Thursday, July 2, 2015

Balzac: A Passionate Life -- An Insight Into One Quality of Greatness

The current audio book I have been "reading" during my daily commute is The Big Miss: My Years Coaching Tiger Woods by Hank Haney. In the annals of golf history Tiger Woods is one of the great ones, if not the greatest. While reading this book, which I am about a third of the way through, Haney repeatedly underscores one of the key attributes of Tiger's greatness: his ability to focus. But he also stated that there was another quality that contributed to his success: his ability to keep a mental edge.

What he's saying is that lesser athletes get caught up in celebrating their victories and accomplishments so much that they eventually lose their edge, that need to win, to perform at the top of their game. Haney cited one golfer who won two majors one year, the first and second of his career, and he was done. He never won a major tournament again. He proved he could do it and that was enough.

But Tiger is something different.

And the reason this leaped out at me was that it's the same thing I've heard sportswriters and sportscaster say about Tom Brady. They marveled at his ability to perform year in and year out as if he had never won a championship before. He always played like those players who are hungry, with a longing to win the big one.

And so, as I watch this movie about Balzac, I see once again what separates the great ones from the herd. He had a vision for something major, and made sacrifices to nurture it, feed it, fan its flames... was even willing to be misunderstood for it, as revealed in this exchange...

Laure d'Abrantès: Whom do you love, besides yourself?
Balzac: I don't love myself. It's the work I carry within me that I love.

As I watch, I find it interesting how much my fictional interview with Balzac last summer seems so perfectly reflected in this portrayal by Gérard Depardieu.

Balzac: A Passionate Life is first and foremost a story about a writer. If you're a writer you will likely find a measure of inspiration in this telling of his story. It's been my experience, at least, that writers are drawn to other stories by writers about writers (eg. Martin Eden by Jack London, Cakes and Ale by Somerset Maugham), especially when it's a story well told.

The film was originally a min-series made for French television. Now it is a very long (200 minutes) film, best enjoyed episodically. Depardieu's portrayal of Balzac shows him as passionate, idealistic and eccentric, pursuing many women simultaneously and in constant battle with creditors. For sure the real Balzac's lifestyle was eccentric. He wrote all night and slept from six a.m. till just after noon each day. And, as the film shows, coffee was a staple of his life, no doubt for the caffein rush that provided his energy.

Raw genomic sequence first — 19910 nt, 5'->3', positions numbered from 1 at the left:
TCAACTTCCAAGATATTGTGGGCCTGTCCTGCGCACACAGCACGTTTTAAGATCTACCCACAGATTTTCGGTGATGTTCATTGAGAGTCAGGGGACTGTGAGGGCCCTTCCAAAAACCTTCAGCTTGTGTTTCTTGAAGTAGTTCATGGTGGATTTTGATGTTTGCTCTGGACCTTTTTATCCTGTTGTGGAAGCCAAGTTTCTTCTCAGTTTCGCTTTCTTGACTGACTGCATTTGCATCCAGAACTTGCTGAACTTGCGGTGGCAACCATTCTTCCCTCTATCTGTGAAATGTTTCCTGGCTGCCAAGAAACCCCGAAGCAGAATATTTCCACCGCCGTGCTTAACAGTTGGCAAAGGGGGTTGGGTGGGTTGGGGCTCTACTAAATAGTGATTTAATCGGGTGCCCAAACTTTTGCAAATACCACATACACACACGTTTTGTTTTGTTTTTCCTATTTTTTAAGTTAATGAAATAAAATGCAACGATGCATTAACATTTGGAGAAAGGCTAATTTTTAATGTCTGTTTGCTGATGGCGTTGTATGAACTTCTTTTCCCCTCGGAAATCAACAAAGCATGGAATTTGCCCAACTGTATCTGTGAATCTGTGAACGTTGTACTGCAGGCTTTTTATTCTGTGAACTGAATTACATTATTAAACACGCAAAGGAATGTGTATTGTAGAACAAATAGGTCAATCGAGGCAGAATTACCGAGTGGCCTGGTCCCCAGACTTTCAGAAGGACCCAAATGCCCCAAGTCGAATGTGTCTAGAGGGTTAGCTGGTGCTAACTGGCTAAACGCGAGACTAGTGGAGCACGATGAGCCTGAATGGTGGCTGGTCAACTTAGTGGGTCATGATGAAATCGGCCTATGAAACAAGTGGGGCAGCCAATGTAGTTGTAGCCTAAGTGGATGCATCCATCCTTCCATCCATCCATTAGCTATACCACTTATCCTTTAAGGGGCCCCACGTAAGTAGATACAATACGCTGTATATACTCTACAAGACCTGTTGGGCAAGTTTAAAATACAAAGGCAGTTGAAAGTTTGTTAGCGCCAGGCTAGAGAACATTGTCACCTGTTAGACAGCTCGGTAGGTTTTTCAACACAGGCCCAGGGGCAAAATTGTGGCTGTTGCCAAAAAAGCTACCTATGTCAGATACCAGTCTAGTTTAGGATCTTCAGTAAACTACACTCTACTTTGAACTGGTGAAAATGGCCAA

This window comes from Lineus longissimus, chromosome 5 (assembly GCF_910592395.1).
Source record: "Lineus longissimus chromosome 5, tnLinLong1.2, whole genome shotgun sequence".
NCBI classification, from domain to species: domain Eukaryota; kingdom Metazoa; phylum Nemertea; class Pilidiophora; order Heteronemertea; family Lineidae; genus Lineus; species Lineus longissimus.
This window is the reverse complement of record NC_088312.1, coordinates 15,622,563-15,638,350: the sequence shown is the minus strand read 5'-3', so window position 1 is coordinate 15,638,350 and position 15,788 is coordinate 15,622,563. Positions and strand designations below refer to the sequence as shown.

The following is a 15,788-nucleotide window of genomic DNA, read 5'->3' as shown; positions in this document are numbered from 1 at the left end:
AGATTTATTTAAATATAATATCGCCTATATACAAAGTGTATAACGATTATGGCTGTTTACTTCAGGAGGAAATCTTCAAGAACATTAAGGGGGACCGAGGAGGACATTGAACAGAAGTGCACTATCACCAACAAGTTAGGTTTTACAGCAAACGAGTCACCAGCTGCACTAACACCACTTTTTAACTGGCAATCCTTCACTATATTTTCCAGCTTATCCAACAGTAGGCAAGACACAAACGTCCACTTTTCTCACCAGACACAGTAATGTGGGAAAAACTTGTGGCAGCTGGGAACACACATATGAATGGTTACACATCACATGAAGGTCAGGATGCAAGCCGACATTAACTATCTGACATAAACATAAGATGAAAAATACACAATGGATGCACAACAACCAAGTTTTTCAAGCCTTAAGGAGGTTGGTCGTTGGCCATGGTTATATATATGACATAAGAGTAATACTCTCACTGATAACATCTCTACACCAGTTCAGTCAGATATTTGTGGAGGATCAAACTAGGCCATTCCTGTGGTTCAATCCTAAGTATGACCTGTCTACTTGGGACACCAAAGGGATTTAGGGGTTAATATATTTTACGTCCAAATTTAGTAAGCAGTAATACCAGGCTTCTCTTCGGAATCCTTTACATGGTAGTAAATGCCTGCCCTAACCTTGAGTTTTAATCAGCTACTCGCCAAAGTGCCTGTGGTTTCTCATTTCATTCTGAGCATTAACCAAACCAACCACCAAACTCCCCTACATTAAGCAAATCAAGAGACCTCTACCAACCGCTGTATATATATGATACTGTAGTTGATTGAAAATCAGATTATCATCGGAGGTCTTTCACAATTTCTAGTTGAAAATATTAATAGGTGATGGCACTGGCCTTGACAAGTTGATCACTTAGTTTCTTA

The version of the film that I've been watching is dubbed over in English, and it is probably the worst over-dubbing that I have ever seen, comparable to Woody Allen's What's Up, Tiger Lily? Nevertheless, I have been enjoying the story because of its reminders about what it takes to achieve truly great things: a passionate flame in the breast that will not die, a commitment to work hard, a willingness to take risks and be misunderstood.

His was not a particularly happy life, but his own sorrows were not the theme of his work. In one scene a woman asks why he doesn't write about his own pain. He replies, "That doesn't make for good literature. A writer deserving of his name paints the suffering of others, not those which he sees in his own mirror."

While working on my lecture "Picasso, Storytelling and The Unknown Masterpiece" I was impressed by the motivations and qualities that drove such men as Picasso and Balzac. I later wrote a blog post on this theme titled Five Qualities Shared by Balzac, Picasso and Dylan.

To all my friends who are writers: write on!

Wednesday, July 1, 2015

Tony Dierckens Talks About His New Book Featuring Rare Photos of Historic Glensheen

Duluth's Glensheen Mansion is a highlight for many tourists to this region. The estate is historic on several levels, and for many reasons it's become an emblem of Duluth's history and legacy.

On June 1 Duluth’s Zenith City Press released a new book unveiling rare photos from the early years of its construction and development, titled Historic Glensheen 1905–1930. The book is essentially a photo gallery of the estate, filled with images captured from the time construction began in 1905 until 1930, when the grounds had become lush and full. Many of the photographs (there are 115 in all) were captured in 1909, the year the Congdons first moved in; they show the house newly decorated and the estate landscaped just as Chester Congdon had envisioned, a mix of formal gardens and rustic trail systems. Later photos, taken after Chester’s death, show how Clara Congdon allowed the grounds to grow wild because, it was said, she enjoyed the privacy provided by the natural cover.